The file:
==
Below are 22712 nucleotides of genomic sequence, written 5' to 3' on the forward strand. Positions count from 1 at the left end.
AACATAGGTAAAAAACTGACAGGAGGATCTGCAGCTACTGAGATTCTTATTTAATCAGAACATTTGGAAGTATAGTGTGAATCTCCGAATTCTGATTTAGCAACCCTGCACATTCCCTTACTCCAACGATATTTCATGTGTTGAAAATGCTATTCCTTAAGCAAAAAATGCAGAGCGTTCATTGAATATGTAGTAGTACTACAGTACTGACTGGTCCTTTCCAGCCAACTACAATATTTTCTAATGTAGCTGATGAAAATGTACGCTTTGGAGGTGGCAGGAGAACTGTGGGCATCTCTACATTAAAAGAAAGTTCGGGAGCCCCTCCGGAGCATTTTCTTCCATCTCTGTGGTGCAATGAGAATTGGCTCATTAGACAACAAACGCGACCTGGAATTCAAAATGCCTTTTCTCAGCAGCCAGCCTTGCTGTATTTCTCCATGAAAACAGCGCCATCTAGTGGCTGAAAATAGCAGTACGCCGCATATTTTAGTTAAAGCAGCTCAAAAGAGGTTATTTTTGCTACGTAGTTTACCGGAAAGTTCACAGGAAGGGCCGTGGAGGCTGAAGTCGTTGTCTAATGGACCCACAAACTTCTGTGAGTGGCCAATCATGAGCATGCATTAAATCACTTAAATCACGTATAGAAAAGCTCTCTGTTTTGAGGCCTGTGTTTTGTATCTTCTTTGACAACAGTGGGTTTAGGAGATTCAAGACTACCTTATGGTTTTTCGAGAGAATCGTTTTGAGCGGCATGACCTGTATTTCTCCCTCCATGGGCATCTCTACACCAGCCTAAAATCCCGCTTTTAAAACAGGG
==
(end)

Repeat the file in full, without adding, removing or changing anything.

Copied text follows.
Below are 22712 nucleotides of genomic sequence, written 5' to 3' on the forward strand. Positions count from 1 at the left end.
AACATAGGTAAAAAACTGACAGGAGGATCTGCAGCTACTGAGATTCTTATTTAATCAGAACATTTGGAAGTATAGTGTGAATCTCCGAATTCTGATTTAGCAACCCTGCACATTCCCTTACTCCAACGATATTTCATGTGTTGAAAATGCTATTCCTTAAGCAAAAAATGCAGAGCGTTCATTGAATATGTAGTAGTACTACAGTACTGACTGGTCCTTTCCAGCCAACTACAATATTTTCTAATGTAGCTGATGAAAATGTACGCTTTGGAGGTGGCAGGAGAACTGTGGGCATCTCTACATTAAAAGAAAGTTCGGGAGCCCCTCCGGAGCATTTTCTTCCATCTCTGTGGTGCAATGAGAATTGGCTCATTAGACAACAAACGCGACCTGGAATTCAAAATGCCTTTTCTCAGCAGCCAGCCTTGCTGTATTTCTCCATGAAAACAGCGCCATCTAGTGGCTGAAAATAGCAGTACGCCGCATATTTTAGTTAAAGCAGCTCAAAAGAGGTTATTTTTGCTACGTAGTTTACCGGAAAGTTCACAGGAAGGGCCGTGGAGGCTGAAGTCGTTGTCTAATGGACCCACAAACTTCTGTGAGTGGCCAATCATGAGCATGCATTAAATCACTTAAATCACGTATAGAAAAGCTCTCTGTTTTGAGGCCTGTGTTTTGTATCTTCTTTGACAACAGTGGGTTTAGGAGATTCAAGACTACCTTATGGTTTTTCGAGAGAATCGTTTTGAGCGGCATGACCTGTATTTCTCCCTCCATGGGCATCTCTACACCAGCCTAAAATCCCGCTTTTAAAACAGGG